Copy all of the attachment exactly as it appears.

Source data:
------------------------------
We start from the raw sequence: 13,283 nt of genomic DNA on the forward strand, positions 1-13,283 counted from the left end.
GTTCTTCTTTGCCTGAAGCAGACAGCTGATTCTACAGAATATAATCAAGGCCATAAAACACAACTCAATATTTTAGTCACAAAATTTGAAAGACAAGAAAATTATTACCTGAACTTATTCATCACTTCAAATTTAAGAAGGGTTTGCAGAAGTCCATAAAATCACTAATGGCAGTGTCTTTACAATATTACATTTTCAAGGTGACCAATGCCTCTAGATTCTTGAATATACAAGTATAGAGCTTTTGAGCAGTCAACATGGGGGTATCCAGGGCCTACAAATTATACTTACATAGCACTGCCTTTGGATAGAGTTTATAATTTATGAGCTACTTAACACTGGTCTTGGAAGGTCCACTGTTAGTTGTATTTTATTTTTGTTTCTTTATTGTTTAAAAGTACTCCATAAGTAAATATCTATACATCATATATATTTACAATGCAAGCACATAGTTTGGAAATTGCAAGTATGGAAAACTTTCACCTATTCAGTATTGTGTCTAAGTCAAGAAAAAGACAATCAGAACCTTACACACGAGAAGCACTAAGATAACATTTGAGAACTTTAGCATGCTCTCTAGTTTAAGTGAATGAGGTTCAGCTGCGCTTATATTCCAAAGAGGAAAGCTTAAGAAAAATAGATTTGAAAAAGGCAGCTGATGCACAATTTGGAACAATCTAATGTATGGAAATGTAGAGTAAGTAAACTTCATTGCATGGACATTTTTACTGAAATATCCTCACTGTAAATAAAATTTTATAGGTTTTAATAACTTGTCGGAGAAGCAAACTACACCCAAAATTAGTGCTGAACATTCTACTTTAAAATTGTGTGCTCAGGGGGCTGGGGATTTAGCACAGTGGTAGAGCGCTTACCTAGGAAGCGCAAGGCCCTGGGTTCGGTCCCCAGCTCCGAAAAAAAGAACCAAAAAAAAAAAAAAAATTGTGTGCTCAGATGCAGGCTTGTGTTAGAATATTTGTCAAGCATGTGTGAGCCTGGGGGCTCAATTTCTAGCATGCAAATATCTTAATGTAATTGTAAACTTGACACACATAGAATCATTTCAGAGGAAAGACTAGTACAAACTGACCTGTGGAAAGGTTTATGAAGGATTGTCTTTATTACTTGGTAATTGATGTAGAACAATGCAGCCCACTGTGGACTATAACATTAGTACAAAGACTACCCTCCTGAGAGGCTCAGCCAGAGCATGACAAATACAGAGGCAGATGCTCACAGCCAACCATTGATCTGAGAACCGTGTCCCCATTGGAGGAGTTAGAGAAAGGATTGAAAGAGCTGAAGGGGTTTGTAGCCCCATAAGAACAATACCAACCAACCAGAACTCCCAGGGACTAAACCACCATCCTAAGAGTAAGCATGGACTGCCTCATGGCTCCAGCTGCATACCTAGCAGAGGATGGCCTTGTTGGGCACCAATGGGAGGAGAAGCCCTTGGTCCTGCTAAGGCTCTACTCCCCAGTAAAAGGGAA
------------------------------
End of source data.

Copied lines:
We start from the raw sequence: 13,283 nt of genomic DNA on the forward strand, positions 1-13,283 counted from the left end.
GTTCTTCTTTGCCTGAAGCAGACAGCTGATTCTACAGAATATAATCAAGGCCATAAAACACAACTCAATATTTTAGTCACAAAATTTGAAAGACAAGAAAATTATTACCTGAACTTATTCATCACTTCAAATTTAAGAAGGGTTTGCAGAAGTCCATAAAATCACTAATGGCAGTGTCTTTACAATATTACATTTTCAAGGTGACCAATGCCTCTAGATTCTTGAATATACAAGTATAGAGCTTTTGAGCAGTCAACATGGGGGTATCCAGGGCCTACAAATTATACTTACATAGCACTGCCTTTGGATAGAGTTTATAATTTATGAGCTACTTAACACTGGTCTTGGAAGGTCCACTGTTAGTTGTATTTTATTTTTGTTTCTTTATTGTTTAAAAGTACTCCATAAGTAAATATCTATACATCATATATATTTACAATGCAAGCACATAGTTTGGAAATTGCAAGTATGGAAAACTTTCACCTATTCAGTATTGTGTCTAAGTCAAGAAAAAGACAATCAGAACCTTACACACGAGAAGCACTAAGATAACATTTGAGAACTTTAGCATGCTCTCTAGTTTAAGTGAATGAGGTTCAGCTGCGCTTATATTCCAAAGAGGAAAGCTTAAGAAAAATAGATTTGAAAAAGGCAGCTGATGCACAATTTGGAACAATCTAATGTATGGAAATGTAGAGTAAGTAAACTTCATTGCATGGACATTTTTACTGAAATATCCTCACTGTAAATAAAATTTTATAGGTTTTAATAACTTGTCGGAGAAGCAAACTACACCCAAAATTAGTGCTGAACATTCTACTTTAAAATTGTGTGCTCAGGGGGCTGGGGATTTAGCACAGTGGTAGAGCGCTTACCTAGGAAGCGCAAGGCCCTGGGTTCGGTCCCCAGCTCCGAAAAAAAGAACCAAAAAAAAAAAAAAAATTGTGTGCTCAGATGCAGGCTTGTGTTAGAATATTTGTCAAGCATGTGTGAGCCTGGGGGCTCAATTTCTAGCATGCAAATATCTTAATGTAATTGTAAACTTGACACACATAGAATCATTTCAGAGGAAAGACTAGTACAAACTGACCTGTGGAAAGGTTTATGAAGGATTGTCTTTATTACTTGGTAATTGATGTAGAACAATGCAGCCCACTGTGGACTATAACATTAGTACAAAGACTACCCTCCTGAGAGGCTCAGCCAGAGCATGACAAATACAGAGGCAGATGCTCACAGCCAACCATTGATCTGAGAACCGTGTCCCCATTGGAGGAGTTAGAGAAAGGATTGAAAGAGCTGAAGGGGTTTGTAGCCCCATAAGAACAATACCAACCAACCAGAACTCCCAGGGACTAAACCACCATCCTAAGAGTAAGCATGGACTGCCTCATGGCTCCAGCTGCATACCTAGCAGAGGATGGCCTTGTTGGGCACCAATGGGAGGAGAAGCCCTTGGTCCTGCTAAGGCTCTACTCCCCAGTAAAAGGGAA